Issue Date: October 9, 2007
Award For Science Behind Data Storage Technologies
The 2007 Nobel Prize in Physics has been awarded to two researchers who independently discovered a physical effect—giant magnetoresistance (GMR)—that led to a new technology for reading data on computer hard disks, as well as a new field of science, magnetoelectronics.
Albert Fert of France's National Center for Scientific Research (CNRS) and the University of Paris-Sud, in Orsay, France, and Peter Grünberg of the Institute of Solid State Research in Jülich, Germany, will share the $1.5 million prize.
The Fert and Gr??nberg research groups discovered GMR independently in the late 1980s, using different combinations of nanosized layers of magnetic iron and nonmagnetic chromium. When they placed the materials in an external magnetic field, the researchers observed a surprisingly large change in the materials??? electrical resistance; that is, they observed GMR.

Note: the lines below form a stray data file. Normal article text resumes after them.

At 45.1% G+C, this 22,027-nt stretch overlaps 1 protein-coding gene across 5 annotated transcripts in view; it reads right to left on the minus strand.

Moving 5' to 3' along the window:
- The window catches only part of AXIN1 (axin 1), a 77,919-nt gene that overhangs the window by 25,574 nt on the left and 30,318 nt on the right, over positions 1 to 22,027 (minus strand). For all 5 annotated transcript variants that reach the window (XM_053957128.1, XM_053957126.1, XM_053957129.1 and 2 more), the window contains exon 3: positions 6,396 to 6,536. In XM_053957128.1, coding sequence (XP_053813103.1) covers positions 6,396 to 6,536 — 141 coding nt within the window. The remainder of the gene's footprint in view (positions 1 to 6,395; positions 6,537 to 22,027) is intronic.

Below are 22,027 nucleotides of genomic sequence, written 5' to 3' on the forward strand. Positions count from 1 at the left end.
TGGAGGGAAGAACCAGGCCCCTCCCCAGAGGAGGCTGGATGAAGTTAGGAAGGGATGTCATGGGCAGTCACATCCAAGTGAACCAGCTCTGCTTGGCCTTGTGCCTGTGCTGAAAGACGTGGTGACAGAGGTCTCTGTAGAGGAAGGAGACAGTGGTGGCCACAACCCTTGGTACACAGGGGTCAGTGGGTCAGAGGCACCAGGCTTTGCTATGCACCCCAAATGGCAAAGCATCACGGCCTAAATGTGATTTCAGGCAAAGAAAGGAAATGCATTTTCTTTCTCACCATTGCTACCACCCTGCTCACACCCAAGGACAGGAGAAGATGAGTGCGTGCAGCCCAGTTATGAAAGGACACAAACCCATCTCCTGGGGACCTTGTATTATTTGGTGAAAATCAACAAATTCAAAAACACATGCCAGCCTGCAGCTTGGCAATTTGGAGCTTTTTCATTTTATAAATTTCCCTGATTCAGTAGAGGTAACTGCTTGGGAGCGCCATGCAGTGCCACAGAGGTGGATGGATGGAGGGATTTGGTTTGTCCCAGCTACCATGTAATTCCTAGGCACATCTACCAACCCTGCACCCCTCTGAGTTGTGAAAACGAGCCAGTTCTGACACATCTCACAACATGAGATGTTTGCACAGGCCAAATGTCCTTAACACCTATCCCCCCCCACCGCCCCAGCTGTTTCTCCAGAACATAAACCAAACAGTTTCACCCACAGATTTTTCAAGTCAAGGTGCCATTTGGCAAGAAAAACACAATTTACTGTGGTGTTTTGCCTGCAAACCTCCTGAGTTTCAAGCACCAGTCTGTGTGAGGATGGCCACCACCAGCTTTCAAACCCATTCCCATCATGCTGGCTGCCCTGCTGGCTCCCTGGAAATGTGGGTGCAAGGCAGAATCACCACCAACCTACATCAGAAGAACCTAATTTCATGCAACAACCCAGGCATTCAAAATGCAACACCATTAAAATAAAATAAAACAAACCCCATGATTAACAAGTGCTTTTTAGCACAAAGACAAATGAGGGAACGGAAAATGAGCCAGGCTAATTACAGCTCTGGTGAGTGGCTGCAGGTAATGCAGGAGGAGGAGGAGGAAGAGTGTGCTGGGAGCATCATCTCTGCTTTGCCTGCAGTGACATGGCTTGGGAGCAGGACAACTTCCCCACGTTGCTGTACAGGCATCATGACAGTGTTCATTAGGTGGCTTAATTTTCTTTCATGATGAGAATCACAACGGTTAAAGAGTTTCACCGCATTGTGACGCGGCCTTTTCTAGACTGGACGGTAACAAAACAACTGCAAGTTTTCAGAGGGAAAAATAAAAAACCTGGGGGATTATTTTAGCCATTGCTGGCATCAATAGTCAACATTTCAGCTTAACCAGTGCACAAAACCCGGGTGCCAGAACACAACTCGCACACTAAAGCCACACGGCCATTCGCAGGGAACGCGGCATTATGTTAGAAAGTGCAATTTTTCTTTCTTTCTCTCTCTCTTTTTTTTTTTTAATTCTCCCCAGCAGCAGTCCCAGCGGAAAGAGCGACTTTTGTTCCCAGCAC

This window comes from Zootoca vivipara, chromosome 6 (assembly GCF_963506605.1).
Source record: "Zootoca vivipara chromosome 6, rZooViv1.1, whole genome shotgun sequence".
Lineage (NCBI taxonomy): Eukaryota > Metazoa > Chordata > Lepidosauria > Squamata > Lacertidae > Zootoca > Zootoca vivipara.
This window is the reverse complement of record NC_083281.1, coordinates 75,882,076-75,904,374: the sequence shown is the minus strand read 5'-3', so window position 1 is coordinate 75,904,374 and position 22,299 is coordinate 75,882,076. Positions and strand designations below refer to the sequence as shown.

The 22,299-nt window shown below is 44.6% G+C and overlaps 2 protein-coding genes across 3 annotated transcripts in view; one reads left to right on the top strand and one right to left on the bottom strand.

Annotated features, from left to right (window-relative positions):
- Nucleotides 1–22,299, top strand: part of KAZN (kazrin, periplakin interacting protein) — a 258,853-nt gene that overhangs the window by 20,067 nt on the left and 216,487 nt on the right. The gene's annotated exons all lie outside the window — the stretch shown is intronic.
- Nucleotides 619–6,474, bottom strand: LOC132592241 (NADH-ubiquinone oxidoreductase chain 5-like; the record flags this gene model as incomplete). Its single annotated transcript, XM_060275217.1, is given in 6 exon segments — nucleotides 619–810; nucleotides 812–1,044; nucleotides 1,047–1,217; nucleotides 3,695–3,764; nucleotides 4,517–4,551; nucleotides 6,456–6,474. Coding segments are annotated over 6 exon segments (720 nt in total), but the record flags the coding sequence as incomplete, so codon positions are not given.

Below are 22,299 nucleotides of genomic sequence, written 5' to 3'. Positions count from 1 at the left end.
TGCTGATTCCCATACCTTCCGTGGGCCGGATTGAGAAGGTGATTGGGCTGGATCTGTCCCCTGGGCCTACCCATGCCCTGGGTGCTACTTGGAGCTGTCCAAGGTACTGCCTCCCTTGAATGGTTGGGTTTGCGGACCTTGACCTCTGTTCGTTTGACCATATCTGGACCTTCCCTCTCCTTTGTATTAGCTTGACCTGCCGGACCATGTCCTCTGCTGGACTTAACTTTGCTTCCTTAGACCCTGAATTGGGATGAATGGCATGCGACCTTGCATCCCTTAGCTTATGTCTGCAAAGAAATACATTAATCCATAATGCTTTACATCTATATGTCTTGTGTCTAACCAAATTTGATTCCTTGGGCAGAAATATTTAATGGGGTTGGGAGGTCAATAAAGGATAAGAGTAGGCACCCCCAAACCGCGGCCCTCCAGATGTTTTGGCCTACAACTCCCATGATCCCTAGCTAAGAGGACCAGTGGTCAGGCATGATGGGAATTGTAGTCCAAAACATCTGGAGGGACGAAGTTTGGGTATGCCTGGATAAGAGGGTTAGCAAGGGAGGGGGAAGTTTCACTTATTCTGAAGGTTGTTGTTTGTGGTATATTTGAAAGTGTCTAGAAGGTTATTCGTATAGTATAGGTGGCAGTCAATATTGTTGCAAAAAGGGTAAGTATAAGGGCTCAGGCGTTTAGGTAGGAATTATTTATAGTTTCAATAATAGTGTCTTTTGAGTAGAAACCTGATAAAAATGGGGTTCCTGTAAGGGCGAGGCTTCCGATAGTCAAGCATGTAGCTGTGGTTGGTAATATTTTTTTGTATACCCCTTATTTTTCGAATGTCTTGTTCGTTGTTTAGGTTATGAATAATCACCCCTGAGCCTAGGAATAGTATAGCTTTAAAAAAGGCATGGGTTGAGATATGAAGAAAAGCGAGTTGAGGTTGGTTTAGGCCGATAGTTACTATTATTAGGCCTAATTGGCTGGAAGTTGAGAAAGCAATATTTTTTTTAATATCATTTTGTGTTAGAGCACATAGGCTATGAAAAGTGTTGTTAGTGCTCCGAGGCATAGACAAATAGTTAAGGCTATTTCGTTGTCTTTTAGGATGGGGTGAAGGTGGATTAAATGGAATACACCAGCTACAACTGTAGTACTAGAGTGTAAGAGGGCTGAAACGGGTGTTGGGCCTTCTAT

The first magnetic sensors based on the GMR effect that could access information stored on high-density computer hard disks were introduced in 1997. Now, some music players are also based on this technology. The sensors read tightly packed data on hard disks by registering the electron spin of magnetic bits on the disk.
"The discovery of GMR opened the door to a new field of science, magnetoelectronics (or spintronics), where two fundamental properties of the electron, namely its charge and its spin, are manipulated simultaneously," according to the Nobel Foundation. "Thousands of scientists around the world are today working on magnetoelectronic phenomena and their exploration. The story of GMR is a very good demonstration of how a totally unexpected scientific discovery can give rise to completely new technologies and commercial products," they add.
The researchers will receive their awards at a ceremony in Stockholm in December.
- Chemical & Engineering News
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